Power, Temperature, & Noise

As we’ve discussed in previous articles, with the Fermi family GPUs no longer are binned for operation at a single voltage, rather they’re assigned whatever level of voltage is required for them to operate at the desired clockspeeds. As a result any two otherwise identical cards can have a different core voltage, which muddies the situation some. All of our GTS460 cards have an idle voltage of 0.962v, while their load voltage is listed below.

GeForce GTS 450 Load Voltage
Ref #1 Ref #2 Asus EVGA Palit Sparkle
1.05v 1.062v 1.125v 1.112v 1.087v 1.087v

As all of our vendor cards are factory overclocked, it skews the average voltage high. Among our two reference cards we see load voltages of 1.05v and 1.062v, while the overclocked cards are between 1.087v and 1.125v. As NVIDIA is making every effort to promote the overclocking capabilities of the GTS 450, this should give us a good baseline of where we want to be for the best overclocks.

NVIDIA does not provide an official idle TDP, however it’s very clear that it must be very low. All of our GTS 450 cards bring in the lowest idle power consumption levels on this chart. We know the 5750 is rated for 16W at idle, so it’s safe to assume that the GTS 450 can beat that. Given the extremely low idle clocks of the GTS 450 (50MHz core, 270MHz memory) there’s a good chance this is the reason for the impressive idle power consumption.

We haven’t talked about SLI/CF much, but it bears mentioning here. NVIDIA doesn’t have an equivalent of AMD’s Ultra Low Power State for slave cards, which is why the GTS 450 can beat the 5770 as a single card, but lose in SLI/CF.

Under load the GTS 450 allows for some very low system power consumption numbers, however it can’t best the 5770. GF106 is a bigger die with more transistors so it’s not surprising that NVIDIA ends up drawing a bit more power here. But their performance also isn’t usually on par with the 5770, so they aren’t in a position to match AMD’s solid performance-per-watt. The overclocked cards do worse here of course, the worst of which is approaching 5850 power levels (and a testament to the 5850’s capabilities).

Along with giving us some of the lowest idle power numbers we’ve seen for a mainstream card, the GTS 450 also gives us the coolest temperatures. Even the GTX 460 can’t compete with the GTS 450, whose GPU barely breaks room temperature with the reference card. It’s also one of the few things the Radeon 5700 series is decidedly worse at, with the coolest of those cards getting up to 40C.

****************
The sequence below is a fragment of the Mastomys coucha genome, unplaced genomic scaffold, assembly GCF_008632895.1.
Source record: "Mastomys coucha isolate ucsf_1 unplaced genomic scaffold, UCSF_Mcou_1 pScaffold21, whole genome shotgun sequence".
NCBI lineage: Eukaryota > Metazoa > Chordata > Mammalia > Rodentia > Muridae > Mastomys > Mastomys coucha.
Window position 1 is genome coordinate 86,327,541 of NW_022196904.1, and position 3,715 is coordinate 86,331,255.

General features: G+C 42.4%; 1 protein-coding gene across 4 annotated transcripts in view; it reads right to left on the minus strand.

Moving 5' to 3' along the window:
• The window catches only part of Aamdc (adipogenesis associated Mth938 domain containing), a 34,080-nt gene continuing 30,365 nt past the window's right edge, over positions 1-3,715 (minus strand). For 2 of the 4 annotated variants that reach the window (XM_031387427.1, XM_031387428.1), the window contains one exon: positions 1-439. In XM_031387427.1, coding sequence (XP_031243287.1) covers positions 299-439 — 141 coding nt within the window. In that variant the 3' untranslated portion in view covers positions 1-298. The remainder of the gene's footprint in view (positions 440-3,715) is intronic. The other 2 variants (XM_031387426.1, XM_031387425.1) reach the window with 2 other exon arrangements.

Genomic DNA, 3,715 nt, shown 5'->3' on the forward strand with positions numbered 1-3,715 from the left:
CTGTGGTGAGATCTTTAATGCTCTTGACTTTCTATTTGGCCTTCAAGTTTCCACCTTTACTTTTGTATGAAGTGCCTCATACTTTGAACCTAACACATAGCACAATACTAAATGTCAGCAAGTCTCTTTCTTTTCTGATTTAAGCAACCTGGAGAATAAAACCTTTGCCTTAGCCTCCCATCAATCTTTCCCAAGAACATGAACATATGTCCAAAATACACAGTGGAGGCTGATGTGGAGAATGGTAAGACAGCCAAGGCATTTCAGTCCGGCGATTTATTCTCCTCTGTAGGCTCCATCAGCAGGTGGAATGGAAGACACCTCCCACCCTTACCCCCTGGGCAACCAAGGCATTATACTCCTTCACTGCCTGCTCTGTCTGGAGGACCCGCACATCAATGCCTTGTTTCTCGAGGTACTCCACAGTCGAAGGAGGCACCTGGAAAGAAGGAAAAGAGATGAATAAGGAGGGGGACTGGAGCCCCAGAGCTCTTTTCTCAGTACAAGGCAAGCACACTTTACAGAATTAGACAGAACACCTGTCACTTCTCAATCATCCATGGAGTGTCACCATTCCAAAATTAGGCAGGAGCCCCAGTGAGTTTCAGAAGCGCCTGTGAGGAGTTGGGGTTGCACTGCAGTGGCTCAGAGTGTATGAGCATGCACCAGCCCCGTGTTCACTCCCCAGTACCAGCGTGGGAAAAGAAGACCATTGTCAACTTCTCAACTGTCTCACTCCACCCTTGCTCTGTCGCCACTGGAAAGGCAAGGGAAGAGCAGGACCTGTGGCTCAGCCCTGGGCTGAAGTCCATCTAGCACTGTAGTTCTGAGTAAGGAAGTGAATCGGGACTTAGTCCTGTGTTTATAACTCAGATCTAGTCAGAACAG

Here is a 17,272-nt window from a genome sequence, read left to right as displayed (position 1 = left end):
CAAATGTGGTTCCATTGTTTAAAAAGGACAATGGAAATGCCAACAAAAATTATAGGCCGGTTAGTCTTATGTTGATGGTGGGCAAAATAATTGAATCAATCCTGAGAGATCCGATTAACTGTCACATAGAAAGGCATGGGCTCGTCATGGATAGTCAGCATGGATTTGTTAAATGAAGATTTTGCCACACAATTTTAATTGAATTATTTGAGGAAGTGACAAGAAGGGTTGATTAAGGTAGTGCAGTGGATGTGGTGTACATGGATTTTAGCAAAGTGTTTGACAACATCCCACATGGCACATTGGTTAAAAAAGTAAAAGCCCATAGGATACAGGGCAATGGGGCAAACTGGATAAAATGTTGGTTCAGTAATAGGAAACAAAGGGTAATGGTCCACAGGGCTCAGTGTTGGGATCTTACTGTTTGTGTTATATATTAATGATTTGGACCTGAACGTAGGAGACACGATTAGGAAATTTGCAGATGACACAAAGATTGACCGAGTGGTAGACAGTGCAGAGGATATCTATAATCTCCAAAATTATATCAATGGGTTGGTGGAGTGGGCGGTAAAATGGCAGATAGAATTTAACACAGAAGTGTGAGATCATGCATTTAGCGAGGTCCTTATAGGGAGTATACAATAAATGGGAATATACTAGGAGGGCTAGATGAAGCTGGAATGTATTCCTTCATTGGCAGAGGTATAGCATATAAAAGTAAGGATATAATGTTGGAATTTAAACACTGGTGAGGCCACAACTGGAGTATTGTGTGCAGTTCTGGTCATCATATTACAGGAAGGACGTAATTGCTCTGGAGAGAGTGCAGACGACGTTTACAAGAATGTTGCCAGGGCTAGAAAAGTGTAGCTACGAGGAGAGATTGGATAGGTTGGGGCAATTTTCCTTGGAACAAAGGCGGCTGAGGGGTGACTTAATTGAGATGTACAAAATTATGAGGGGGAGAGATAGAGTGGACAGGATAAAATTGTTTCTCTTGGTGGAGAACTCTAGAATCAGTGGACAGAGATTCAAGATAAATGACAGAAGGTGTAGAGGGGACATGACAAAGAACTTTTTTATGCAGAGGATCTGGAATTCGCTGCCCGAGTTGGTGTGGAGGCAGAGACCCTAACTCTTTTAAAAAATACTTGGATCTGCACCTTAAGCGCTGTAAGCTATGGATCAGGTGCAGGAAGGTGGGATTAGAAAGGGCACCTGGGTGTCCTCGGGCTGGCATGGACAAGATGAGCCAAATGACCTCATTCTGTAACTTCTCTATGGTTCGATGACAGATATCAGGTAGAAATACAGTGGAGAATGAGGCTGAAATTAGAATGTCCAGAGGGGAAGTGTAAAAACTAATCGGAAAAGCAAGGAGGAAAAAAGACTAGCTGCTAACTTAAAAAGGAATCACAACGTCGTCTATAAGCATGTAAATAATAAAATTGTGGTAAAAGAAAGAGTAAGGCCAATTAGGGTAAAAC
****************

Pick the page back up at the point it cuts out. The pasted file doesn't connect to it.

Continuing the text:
We’ll get to the Calibre card in our companion article focusing on the vendor cards, but for now we’ll stick to the reference and reference-like cards. The GTS 450 represents NVIDIA’s continued use of aggressive cooling. With a smaller all-aluminum heatsink it can’t hope to match the GTX 460, but at the same time it’s a good 10C ahead of the 5770 when it comes to Crysis. Even under Furmark the factory overclocked cards still only reach 5770 temperatures, showcasing just how good the cooling on these cards is.

As always, the amount of noise generated at idle for a good card should be indistinguishable from other cards. The GTS 450 is no exception, generating around 42 dB(A) as we’ve come to expect.

Traditional wisdom for a video card is that if you have (relatively) high power draw you can either have a cool card or a quiet card but not both. The GTS 450 breaks the idiom wide-open – we’ve already established it draws more power than the 5770, and yet our reference card barely breaks the noise floor. At 43.3dB(A) it’s effectively silent, a feat not even the GTX 460 or the 5770 can claim. If you can ventilate your case at similarly quiet levels (necessary by fact that the GTS 450 exhausts some hot air in to the case) then we’re certainly looking at a contender for one of the most balanced HTPC cards ever.

Quickly, SLI is a bit of a different story. The reference design is great for a single card, but having two of such cards right next to each other truly suffocates the first card. We’ve said it once and we’ll say it again: if you can separate your Fermi cards, it’s in your best interest to do so.

Compute & Tessellation Performance Overclocking
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  • Ryan Smith - Monday, September 13, 2010 - link

    If I had my way, we'd have every card known to man on our charts. But if I had my way, days would be 50 hours long to accommodate all of that testing...

    In any case not having a GTS 250 is not an oversight on our part - we simply do not have a GTS 250 to test with.
    Reply
  • Stuka87 - Monday, September 13, 2010 - link

    So it seems to me like the 450 is trying to match performance with the now year old 5770. I really think nVidia should have one upped the competition, like they did with the 460 release.

    I just can't see this card getting the life that nVidia needs to get out of it. AMD will do a refresh long before nVidia does, which will ultimately mean the 450 will have a very short life in comparison to the 5770.
    Reply
  • HangFire - Monday, September 13, 2010 - link

    This comment is right on the mark, and part of a disturbing trend I see with new video card generations in general and Nvidia in particular. With each new generation we are getting the same performance, more or less, at the same price points, the only difference is a newer Direct X level, lower power, or less noise, or a new video connector, etc.